Analysts expect Microsoft's revenue and adjusted earnings to grow 17% and 15%, respectively, in fiscal 2022. The cloud business will likely remain its core growth engine, but the Xbox, Windows OEM, and Surface businesses should also perk up as they resolve their supply chain issues.

Alphabet's revenue and diluted earnings per share grew 13% and 19%, respectively, in fiscal 2020 (which aligns with the calendar year).

The pandemic's initial impact reduced Google's ad sales in the first half of the year, but the growth of Google Cloud -- which continued to gain new customers as it faced intense competition from AWS and Azure -- largely offset that slowdown. Google's ad business recovered in the second half of the year, and its cloud business continued to expand.

Analysts expect Alphabet's revenue to rise 39% and 85%, respectively, in 2021 as it faces easy year-over-year comparisons to the pandemic. In 2022, they expect its revenue and earnings to grow 17% and 4%, respectively, as those year-over-year comparisons normalize.

The valuations and challenges

Microsoft trades at 37 times forward earnings, while Alphabet has a much lower forward price-to-earnings ratio of 26.

That valuation gap reflects the bullish optimism for Microsoft's cloud growth and the bearish concerns regarding Alphabet's antitrust threats. Google's advertising business could also be affected by Apple's privacy changes on iOS and an inflation-driven reduction in ad sales.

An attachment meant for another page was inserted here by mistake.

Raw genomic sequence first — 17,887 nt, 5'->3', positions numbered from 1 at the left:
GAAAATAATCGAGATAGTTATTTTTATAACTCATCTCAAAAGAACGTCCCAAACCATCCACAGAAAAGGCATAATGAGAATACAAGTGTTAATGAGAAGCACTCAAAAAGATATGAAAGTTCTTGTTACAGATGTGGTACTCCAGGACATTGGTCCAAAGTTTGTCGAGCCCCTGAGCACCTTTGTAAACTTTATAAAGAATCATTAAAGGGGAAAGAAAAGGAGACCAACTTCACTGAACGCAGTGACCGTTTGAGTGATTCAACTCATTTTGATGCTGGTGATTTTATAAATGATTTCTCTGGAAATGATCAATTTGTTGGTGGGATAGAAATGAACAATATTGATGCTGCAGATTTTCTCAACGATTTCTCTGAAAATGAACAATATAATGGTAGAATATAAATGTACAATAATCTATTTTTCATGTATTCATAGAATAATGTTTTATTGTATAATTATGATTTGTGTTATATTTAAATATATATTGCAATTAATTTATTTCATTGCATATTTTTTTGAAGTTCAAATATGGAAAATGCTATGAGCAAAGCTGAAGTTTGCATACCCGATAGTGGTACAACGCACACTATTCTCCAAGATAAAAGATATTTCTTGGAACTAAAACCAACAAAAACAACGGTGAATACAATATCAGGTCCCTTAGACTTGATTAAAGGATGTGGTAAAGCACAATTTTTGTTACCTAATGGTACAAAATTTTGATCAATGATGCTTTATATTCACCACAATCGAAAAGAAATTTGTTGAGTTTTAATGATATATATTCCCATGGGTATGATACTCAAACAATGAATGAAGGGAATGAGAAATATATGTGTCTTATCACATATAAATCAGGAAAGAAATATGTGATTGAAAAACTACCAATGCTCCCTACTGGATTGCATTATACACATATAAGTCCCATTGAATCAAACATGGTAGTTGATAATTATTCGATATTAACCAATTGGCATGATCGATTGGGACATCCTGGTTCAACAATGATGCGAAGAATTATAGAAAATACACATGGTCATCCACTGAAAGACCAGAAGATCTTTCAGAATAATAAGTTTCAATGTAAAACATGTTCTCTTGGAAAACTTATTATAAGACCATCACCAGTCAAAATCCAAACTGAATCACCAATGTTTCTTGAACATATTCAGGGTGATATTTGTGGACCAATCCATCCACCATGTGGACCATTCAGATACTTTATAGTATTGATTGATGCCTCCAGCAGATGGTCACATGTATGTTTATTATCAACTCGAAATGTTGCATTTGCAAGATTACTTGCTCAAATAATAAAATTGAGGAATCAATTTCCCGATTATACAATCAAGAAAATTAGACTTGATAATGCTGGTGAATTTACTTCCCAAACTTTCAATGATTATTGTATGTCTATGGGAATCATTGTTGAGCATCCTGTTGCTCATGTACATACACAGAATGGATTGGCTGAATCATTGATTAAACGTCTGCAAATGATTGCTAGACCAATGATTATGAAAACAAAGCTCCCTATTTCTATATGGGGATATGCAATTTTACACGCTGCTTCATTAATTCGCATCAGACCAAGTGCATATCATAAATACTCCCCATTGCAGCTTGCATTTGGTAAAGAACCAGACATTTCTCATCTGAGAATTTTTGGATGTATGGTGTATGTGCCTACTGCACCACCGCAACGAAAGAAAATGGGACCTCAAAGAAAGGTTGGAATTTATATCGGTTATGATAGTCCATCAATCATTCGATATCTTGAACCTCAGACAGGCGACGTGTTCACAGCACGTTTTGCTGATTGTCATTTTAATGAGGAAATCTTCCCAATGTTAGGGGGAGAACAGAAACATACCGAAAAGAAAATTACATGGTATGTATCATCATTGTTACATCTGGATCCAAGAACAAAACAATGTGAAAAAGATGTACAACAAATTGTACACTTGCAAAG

But investors should recall that Alphabet has weathered plenty of regulatory challenges before, and its advertising business remained resilient last year even as inflation rose and Apple's iOS update struck down Meta Platforms, Snap, and other digital advertising platforms.

The winner: Alphabet

Both of these tech giants are solid long-term investments, but Alphabet's lower valuation makes it a better buy for 2022.

Microsoft's valuation has been inflated by its reputation as a safe-haven tech stock, but that high multiple could also limit its gains this year. Meanwhile, investors will likely rotate back toward Alphabet when they realize that its regulatory and platform challenges won't cause any lasting damage.

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Suzanne Frey, an executive at Alphabet, is a member of The Motley Fool's board of directors. Teresa Kersten, an employee of LinkedIn, a Microsoft subsidiary, is a member of The Motley Fool's board of directors. Randi Zuckerberg, a former director of market development and spokeswoman for Facebook and sister to Meta Platforms CEO Mark Zuckerberg, is a member of The Motley Fool's board of directors. John Mackey, CEO of Whole Foods Market, an Amazon subsidiary, is a member of The Motley Fool's board of directors. Leo Sun owns Amazon, Apple, and Meta Platforms, Inc. The Motley Fool owns and recommends Alphabet (A shares), Alphabet (C shares), Amazon, Apple, Meta Platforms, Inc., and Microsoft. The Motley Fool recommends the following options: long January 2022 $1,920 calls on Amazon, long March 2023 $120 calls on Apple, short January 2022 $1,940 calls on Amazon, and short March 2023 $130 calls on Apple. The Motley Fool has a disclosure policy.